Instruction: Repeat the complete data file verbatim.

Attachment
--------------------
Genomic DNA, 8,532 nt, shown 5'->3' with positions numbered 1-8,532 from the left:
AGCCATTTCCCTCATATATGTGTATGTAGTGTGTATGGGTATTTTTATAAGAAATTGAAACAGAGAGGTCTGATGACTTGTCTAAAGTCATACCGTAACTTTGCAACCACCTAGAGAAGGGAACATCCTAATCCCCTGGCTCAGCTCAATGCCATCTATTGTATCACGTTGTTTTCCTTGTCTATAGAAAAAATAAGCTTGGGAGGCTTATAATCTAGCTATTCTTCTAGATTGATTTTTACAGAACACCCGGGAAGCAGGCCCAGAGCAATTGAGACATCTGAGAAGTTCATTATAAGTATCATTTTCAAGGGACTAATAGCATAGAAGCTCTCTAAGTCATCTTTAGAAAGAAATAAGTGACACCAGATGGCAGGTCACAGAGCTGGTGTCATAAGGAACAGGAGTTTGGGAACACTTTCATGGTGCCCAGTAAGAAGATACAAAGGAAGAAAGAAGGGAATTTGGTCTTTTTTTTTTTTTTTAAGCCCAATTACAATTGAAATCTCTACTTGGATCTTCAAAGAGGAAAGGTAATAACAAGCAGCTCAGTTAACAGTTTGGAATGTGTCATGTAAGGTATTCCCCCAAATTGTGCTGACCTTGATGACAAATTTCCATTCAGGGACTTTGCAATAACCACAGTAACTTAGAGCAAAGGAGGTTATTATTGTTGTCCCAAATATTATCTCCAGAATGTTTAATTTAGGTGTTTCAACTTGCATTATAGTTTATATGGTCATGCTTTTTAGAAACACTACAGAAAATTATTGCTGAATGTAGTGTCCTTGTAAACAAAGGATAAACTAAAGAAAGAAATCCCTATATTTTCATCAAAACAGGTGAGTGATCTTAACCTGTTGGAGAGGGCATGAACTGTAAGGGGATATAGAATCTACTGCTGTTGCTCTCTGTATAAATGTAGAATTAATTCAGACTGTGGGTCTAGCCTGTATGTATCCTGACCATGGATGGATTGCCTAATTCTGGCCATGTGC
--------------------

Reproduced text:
Genomic DNA, 8,532 nt, shown 5'->3' with positions numbered 1-8,532 from the left:
AGCCATTTCCCTCATATATGTGTATGTAGTGTGTATGGGTATTTTTATAAGAAATTGAAACAGAGAGGTCTGATGACTTGTCTAAAGTCATACCGTAACTTTGCAACCACCTAGAGAAGGGAACATCCTAATCCCCTGGCTCAGCTCAATGCCATCTATTGTATCACGTTGTTTTCCTTGTCTATAGAAAAAATAAGCTTGGGAGGCTTATAATCTAGCTATTCTTCTAGATTGATTTTTACAGAACACCCGGGAAGCAGGCCCAGAGCAATTGAGACATCTGAGAAGTTCATTATAAGTATCATTTTCAAGGGACTAATAGCATAGAAGCTCTCTAAGTCATCTTTAGAAAGAAATAAGTGACACCAGATGGCAGGTCACAGAGCTGGTGTCATAAGGAACAGGAGTTTGGGAACACTTTCATGGTGCCCAGTAAGAAGATACAAAGGAAGAAAGAAGGGAATTTGGTCTTTTTTTTTTTTTTTAAGCCCAATTACAATTGAAATCTCTACTTGGATCTTCAAAGAGGAAAGGTAATAACAAGCAGCTCAGTTAACAGTTTGGAATGTGTCATGTAAGGTATTCCCCCAAATTGTGCTGACCTTGATGACAAATTTCCATTCAGGGACTTTGCAATAACCACAGTAACTTAGAGCAAAGGAGGTTATTATTGTTGTCCCAAATATTATCTCCAGAATGTTTAATTTAGGTGTTTCAACTTGCATTATAGTTTATATGGTCATGCTTTTTAGAAACACTACAGAAAATTATTGCTGAATGTAGTGTCCTTGTAAACAAAGGATAAACTAAAGAAAGAAATCCCTATATTTTCATCAAAACAGGTGAGTGATCTTAACCTGTTGGAGAGGGCATGAACTGTAAGGGGATATAGAATCTACTGCTGTTGCTCTCTGTATAAATGTAGAATTAATTCAGACTGTGGGTCTAGCCTGTATGTATCCTGACCATGGATGGATTGCCTAATTCTGGCCATGTGC